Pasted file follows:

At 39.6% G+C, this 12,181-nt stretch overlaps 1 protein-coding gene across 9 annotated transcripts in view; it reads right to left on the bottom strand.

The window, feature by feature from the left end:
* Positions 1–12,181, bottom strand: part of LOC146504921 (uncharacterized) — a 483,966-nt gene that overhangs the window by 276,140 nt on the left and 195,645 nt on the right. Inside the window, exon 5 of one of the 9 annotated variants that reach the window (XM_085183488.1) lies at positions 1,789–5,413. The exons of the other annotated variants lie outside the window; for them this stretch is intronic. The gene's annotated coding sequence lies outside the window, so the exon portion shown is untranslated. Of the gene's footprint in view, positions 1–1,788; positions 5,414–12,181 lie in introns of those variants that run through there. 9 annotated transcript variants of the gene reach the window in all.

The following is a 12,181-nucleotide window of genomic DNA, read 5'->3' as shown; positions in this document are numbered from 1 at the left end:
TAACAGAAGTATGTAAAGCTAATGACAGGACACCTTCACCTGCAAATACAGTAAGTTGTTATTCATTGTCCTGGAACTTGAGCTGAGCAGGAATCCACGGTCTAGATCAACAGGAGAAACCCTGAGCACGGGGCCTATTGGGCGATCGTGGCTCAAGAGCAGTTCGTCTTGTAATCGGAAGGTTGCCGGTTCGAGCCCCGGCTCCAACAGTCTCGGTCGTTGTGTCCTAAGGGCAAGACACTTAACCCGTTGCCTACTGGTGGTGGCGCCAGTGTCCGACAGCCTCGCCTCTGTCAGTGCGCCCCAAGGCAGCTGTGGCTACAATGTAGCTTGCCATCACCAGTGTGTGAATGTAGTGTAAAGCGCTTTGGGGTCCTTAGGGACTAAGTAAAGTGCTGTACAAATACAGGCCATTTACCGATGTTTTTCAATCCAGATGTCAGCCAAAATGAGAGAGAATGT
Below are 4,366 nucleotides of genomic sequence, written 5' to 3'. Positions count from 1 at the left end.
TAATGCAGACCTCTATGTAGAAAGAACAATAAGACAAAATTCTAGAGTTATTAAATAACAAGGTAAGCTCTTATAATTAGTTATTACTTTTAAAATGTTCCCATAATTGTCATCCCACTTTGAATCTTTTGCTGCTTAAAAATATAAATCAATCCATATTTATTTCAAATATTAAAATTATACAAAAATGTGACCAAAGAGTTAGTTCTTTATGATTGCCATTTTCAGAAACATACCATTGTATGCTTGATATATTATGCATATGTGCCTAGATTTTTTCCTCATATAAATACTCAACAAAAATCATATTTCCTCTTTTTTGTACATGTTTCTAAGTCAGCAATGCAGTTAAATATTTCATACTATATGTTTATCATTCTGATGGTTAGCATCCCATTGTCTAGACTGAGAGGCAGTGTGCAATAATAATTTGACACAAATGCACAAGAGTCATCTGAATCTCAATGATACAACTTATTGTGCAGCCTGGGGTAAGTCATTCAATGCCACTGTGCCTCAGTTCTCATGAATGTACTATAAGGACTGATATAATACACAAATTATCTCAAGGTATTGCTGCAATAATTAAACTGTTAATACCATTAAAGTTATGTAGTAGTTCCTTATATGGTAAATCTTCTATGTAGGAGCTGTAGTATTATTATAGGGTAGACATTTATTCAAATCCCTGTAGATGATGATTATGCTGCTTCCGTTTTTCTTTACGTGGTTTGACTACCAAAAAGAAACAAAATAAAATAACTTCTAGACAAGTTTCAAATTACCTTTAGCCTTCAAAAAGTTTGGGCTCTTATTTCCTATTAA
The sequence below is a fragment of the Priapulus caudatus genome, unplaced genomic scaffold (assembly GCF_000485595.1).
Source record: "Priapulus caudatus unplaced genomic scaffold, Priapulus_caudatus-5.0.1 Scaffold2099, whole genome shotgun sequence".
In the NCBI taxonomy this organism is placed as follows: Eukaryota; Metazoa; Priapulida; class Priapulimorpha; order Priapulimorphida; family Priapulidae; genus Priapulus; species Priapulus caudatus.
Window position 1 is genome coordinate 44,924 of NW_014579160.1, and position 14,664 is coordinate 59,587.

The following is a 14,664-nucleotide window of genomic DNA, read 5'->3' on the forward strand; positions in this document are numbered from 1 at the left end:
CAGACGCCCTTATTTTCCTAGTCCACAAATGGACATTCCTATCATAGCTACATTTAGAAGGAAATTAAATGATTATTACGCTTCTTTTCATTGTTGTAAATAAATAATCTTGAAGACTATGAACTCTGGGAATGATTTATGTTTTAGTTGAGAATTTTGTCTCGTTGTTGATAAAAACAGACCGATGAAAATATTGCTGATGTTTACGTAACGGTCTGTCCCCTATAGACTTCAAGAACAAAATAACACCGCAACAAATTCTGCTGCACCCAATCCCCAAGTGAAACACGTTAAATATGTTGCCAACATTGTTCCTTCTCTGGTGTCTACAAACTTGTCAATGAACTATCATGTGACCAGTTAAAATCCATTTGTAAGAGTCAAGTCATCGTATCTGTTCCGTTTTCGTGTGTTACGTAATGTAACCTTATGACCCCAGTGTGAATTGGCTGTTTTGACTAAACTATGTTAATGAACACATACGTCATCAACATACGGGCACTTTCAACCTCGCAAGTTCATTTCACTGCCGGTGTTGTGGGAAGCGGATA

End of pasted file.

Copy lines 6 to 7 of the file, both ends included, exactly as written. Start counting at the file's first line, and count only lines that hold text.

Below are 4,366 nucleotides of genomic sequence, written 5' to 3'. Positions count from 1 at the left end.
TAATGCAGACCTCTATGTAGAAAGAACAATAAGACAAAATTCTAGAGTTATTAAATAACAAGGTAAGCTCTTATAATTAGTTATTACTTTTAAAATGTTCCCATAATTGTCATCCCACTTTGAATCTTTTGCTGCTTAAAAATATAAATCAATCCATATTTATTTCAAATATTAAAATTATACAAAAATGTGACCAAAGAGTTAGTTCTTTATGATTGCCATTTTCAGAAACATACCATTGTATGCTTGATATATTATGCATATGTGCCTAGATTTTTTCCTCATATAAATACTCAACAAAAATCATATTTCCTCTTTTTTGTACATGTTTCTAAGTCAGCAATGCAGTTAAATATTTCATACTATATGTTTATCATTCTGATGGTTAGCATCCCATTGTCTAGACTGAGAGGCAGTGTGCAATAATAATTTGACACAAATGCACAAGAGTCATCTGAATCTCAATGATACAACTTATTGTGCAGCCTGGGGTAAGTCATTCAATGCCACTGTGCCTCAGTTCTCATGAATGTACTATAAGGACTGATATAATACACAAATTATCTCAAGGTATTGCTGCAATAATTAAACTGTTAATACCATTAAAGTTATGTAGTAGTTCCTTATATGGTAAATCTTCTATGTAGGAGCTGTAGTATTATTATAGGGTAGACATTTATTCAAATCCCTGTAGATGATGATTATGCTGCTTCCGTTTTTCTTTACGTGGTTTGACTACCAAAAAGAAACAAAATAAAATAACTTCTAGACAAGTTTCAAATTACCTTTAGCCTTCAAAAAGTTTGGGCTCTTATTTCCTATTAA